After two weeks of talks, climate delegates couldn’t commit to urgent action.
The UN Climate Summit (COP25) ended this Sunday in Madrid with a modest agreement, postponing until next year a key decision on global carbon markets.
During the talks, governments were reminded continually that the world is far off meeting the pledge made in Paris to hold global heating to no more than 2C above pre-industrial levels, regarded by scientists as the outer limit of safety.
Strong public and political pressure will be needed, participants acknowledged, as these talks were characterized by squabbling over technical details. Brazil, Australia, the US, China, and other major emitters were all accused of holding up progress.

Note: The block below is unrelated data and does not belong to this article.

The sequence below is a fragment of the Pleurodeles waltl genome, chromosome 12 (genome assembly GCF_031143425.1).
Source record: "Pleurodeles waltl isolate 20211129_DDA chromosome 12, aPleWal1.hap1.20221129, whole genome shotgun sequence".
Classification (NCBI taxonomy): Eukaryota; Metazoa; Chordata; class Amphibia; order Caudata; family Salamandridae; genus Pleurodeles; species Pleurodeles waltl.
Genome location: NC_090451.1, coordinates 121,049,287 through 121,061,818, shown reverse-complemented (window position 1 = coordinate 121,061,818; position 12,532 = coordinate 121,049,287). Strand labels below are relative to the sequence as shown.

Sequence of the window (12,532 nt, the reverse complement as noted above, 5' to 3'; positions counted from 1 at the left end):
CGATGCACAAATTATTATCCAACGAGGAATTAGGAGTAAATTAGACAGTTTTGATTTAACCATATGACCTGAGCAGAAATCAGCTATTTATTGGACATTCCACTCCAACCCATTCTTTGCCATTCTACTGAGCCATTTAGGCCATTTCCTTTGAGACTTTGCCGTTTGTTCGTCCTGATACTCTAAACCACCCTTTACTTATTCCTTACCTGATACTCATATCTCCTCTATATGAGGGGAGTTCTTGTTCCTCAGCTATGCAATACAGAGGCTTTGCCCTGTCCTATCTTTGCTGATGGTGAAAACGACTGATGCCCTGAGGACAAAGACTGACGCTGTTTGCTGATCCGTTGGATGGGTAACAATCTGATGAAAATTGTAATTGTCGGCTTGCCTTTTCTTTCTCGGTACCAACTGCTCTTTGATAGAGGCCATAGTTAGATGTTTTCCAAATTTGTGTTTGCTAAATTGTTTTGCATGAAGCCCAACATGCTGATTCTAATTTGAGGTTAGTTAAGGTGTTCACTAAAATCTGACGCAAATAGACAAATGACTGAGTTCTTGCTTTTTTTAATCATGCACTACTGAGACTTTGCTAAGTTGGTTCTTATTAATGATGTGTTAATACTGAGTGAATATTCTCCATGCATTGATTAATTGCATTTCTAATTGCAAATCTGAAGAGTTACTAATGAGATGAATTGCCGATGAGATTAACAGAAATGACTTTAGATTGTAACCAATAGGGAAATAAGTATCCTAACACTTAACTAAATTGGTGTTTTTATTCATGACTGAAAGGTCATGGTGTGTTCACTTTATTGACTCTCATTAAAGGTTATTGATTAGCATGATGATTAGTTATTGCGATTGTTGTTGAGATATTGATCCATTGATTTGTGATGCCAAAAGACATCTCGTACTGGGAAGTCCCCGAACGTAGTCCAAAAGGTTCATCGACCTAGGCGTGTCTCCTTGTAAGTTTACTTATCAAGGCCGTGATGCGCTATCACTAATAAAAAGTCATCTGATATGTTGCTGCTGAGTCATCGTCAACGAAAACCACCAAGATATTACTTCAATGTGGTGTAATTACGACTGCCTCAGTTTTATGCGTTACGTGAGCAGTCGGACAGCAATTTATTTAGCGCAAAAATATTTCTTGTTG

Small island states stressed that the climate crisis was happening now, with sea level rises, fiercer storms, floods and droughts already causing devastation.
Climate change activists staged a 500,000-strong march through the Spanish capital. Greta Thunberg said the last year of protests had “achieved nothing” as countries were still failing to bring forward the measures needed.
Research published during the two weeks of talks showed that greenhouse gas emissions have risen 4% since the Paris accord was signed in 2015, and the world will need to cut carbon by more than 7% a year in the next decade.
Source: The Guardian.